BY THOMAS H. LEE
PILLIP BARKAN, professor of mechanical engineering at Stanford University since 1977 and former leader in research and development at the General Electric Company, died on June 21, 1996. He was survived by his wife, Susan; his daughter, Ruth Barkan; and his son, David, and daughter-in-law, Nancy Melrose.
Phil was born in Boston, Massachusetts, on March 25, 1925. He earned a bachelor's degree in mechanical engineering at Tufts University in 1946, a master's from the University of Michigan in 1948 and a Ph.D. from Pennsylvania State University in 1953. While at Penn State, he also worked first as a research assistant and then as assistant professor of engineering research. In 1953 he joined GE as a senior research engineer in the Switchgear and Control Laboratory in Philadelphia. He was promoted to the position of manager for mechanical engineering and circuit interruption in 1965 and to the position of manager for applied physics and mechanical engineering in 1972. He left GE in 1977 to become a professor in mechanical engineering at Stanford University, where he served until his death.
Most of the fifty-one patents issued in his name came during the period between 1953 and 1977. Therefore, it is important to review his inventive work during that period. Even though circuit breakers have been in existence for a long time, a great number of advances occurred in that period in three different areas:
1. The dynamics of the mechanical operation systems.
2. The dynamics of fluid mechanics and high-pressure arcs in circuit breakers during the important but brief period of circuit interruption.
3. The development of new types of circuit breakers
Phil made major contributions in all three areas. In the area of operating mechanical systems, he introduced scientific method into the design of mechanical linkages. For that effort, his operation was designated as the Center of Research for Transient Dynamics by the General Electric Research Laboratory. There were about ten such centers in the General Electric Company and their responsibility was to share their competence throughout the company with organizations that have comparable problems. While such a designation is an honor, the real purpose is to strengthen GE's capabilities in key technical areas.
Circuit interruption, although an important function in the operation of modern power systems, was and still is more an art than a science. A great deal of cut, try, and testing was needed, because the physics of high-pressure arcs is still far from adequate to allow designers of circuit breakers to handle their job analytically. Some of the phenomena involve high-pressure turbulent flow in a very complex way: even qualitative understanding can be invaluable to development engineers. In applying the science of fluid dynamics and the science of high-temperature plasma, Phil was able to bring understanding to the dynamics in oil circuit breakers, which helped designers tremendously.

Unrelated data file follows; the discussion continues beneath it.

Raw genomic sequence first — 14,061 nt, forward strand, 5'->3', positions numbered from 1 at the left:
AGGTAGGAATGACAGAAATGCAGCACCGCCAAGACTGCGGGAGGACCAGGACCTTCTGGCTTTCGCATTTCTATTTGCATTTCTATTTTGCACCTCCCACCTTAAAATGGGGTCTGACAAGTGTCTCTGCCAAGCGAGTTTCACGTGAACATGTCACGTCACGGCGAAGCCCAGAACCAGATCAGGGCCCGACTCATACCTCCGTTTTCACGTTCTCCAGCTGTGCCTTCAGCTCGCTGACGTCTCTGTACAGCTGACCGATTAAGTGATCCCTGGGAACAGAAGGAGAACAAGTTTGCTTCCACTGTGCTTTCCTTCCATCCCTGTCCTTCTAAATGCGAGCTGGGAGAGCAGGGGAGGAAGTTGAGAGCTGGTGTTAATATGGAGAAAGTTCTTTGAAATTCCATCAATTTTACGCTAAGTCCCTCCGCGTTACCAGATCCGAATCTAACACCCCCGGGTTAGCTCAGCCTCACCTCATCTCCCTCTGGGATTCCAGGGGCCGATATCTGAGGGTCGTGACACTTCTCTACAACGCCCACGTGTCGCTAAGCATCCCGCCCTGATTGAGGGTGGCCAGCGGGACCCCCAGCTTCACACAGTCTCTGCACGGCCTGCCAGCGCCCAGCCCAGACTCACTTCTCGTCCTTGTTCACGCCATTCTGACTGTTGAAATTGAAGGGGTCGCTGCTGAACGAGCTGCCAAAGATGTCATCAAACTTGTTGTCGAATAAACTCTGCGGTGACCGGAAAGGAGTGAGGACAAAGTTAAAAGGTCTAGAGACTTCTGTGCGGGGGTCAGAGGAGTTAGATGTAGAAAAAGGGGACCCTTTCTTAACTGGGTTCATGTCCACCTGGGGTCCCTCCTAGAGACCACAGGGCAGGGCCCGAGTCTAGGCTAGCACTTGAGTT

Phil was also a major contributor to the development of vacuum circuit breakers, an idea conceived by Milikan and Sorenson in the early 1920s, but the commercial development of which did not occur until 1960. To bring that idea into practicality, one had to rely on the knowledge of rapid diffusion in a freezing liquid mixture. This made possible the invention of a special alloy, which was needed to bring vacuum circuit breakers to reality. I had the pleasure to be a close associate of Phil's because I was in charge of that project. Phil and I were co-inven-
tors of that alloy. As the person in charge of research and development for that group in GE of which Phil's operation was a part, I have said to many senior GE executives that Phil Barkan was one of the most creative engineers we have seen in GE for many years. Of course, GE demonstrated its appreciation by giving him three managerial awards and made him the first recipient of the Charles P. Steinmetz Award, the highest honor for technical excellence in GE. In 1972 the Institute of Electrical and Electronics Engineers designated him a fellow for contributions to circuit breakers, particularly in the areas of dynamics of mechanical systems and protection. Recognition of his talents and contributions finally culminated in his election to the National Academy of Engineering in 1980.